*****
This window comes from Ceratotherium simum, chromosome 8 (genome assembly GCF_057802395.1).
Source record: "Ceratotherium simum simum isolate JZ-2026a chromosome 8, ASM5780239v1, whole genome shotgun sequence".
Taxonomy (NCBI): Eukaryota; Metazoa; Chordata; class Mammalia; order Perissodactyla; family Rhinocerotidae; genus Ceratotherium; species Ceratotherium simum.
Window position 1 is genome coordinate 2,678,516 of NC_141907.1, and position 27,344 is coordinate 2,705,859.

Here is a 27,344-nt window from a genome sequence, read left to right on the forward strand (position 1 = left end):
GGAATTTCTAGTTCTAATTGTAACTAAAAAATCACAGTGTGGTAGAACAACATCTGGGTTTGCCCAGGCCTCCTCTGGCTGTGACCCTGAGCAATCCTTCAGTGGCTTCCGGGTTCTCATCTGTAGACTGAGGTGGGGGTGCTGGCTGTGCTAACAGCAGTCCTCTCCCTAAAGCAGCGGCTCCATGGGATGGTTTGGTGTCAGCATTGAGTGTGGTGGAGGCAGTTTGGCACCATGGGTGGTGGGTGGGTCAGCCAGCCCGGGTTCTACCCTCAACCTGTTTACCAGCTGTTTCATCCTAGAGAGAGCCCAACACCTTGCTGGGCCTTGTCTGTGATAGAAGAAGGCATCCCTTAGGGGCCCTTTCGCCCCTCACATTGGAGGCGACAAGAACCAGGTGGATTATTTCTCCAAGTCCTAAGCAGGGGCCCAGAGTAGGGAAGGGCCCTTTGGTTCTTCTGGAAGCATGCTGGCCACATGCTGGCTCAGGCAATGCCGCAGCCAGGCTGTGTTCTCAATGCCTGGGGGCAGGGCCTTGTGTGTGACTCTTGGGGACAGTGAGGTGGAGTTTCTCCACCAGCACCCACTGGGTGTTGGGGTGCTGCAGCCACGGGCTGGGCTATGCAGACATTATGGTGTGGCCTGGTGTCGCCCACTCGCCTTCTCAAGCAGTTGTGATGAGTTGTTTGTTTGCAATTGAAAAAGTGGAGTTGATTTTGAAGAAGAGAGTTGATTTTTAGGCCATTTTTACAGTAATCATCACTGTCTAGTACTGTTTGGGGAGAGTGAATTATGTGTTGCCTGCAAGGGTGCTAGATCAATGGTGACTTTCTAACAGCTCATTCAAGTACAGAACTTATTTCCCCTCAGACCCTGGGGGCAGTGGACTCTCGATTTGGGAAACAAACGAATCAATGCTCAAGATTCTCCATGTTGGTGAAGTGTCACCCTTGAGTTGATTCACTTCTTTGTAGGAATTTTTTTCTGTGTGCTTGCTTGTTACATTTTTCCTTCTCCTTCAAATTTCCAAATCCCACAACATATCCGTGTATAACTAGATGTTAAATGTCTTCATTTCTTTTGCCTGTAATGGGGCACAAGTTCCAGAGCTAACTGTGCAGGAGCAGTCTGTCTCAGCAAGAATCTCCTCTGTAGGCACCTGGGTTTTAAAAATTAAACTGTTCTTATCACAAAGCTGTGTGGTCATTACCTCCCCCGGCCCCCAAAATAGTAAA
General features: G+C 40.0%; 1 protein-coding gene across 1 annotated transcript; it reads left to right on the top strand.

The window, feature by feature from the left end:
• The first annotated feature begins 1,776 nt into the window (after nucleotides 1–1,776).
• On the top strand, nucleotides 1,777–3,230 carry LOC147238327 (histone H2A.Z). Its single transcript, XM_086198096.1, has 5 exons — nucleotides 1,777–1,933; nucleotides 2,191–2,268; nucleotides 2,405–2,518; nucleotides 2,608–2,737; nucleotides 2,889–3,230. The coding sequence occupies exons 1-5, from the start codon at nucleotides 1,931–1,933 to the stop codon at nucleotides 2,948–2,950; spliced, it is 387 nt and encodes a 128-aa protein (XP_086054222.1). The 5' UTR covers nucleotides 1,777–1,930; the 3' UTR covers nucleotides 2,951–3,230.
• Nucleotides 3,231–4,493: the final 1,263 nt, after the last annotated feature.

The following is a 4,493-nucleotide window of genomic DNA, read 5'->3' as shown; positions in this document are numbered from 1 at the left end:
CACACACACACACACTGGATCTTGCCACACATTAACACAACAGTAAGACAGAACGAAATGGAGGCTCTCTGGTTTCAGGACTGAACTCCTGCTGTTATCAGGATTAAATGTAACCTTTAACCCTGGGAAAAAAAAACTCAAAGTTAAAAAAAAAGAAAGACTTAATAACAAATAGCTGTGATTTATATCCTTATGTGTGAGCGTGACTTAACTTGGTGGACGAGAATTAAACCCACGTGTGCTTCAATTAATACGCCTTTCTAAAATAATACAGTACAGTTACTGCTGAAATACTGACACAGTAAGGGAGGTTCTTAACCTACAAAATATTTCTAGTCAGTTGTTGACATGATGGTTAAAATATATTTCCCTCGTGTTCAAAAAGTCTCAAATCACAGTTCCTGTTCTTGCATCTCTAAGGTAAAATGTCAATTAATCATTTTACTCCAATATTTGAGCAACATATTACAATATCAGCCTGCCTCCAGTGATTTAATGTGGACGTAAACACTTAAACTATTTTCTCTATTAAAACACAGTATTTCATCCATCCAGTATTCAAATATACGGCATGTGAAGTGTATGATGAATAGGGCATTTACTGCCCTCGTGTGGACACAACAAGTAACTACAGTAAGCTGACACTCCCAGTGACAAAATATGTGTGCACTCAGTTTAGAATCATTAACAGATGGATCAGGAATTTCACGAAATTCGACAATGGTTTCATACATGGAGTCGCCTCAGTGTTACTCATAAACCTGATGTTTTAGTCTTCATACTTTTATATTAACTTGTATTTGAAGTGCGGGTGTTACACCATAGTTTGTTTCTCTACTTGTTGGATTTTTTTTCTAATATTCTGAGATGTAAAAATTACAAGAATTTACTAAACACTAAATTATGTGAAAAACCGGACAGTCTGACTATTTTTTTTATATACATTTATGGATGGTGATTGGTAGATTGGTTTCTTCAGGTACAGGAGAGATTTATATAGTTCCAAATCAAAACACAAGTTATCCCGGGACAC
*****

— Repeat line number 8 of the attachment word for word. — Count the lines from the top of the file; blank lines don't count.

The window, feature by feature from the left end: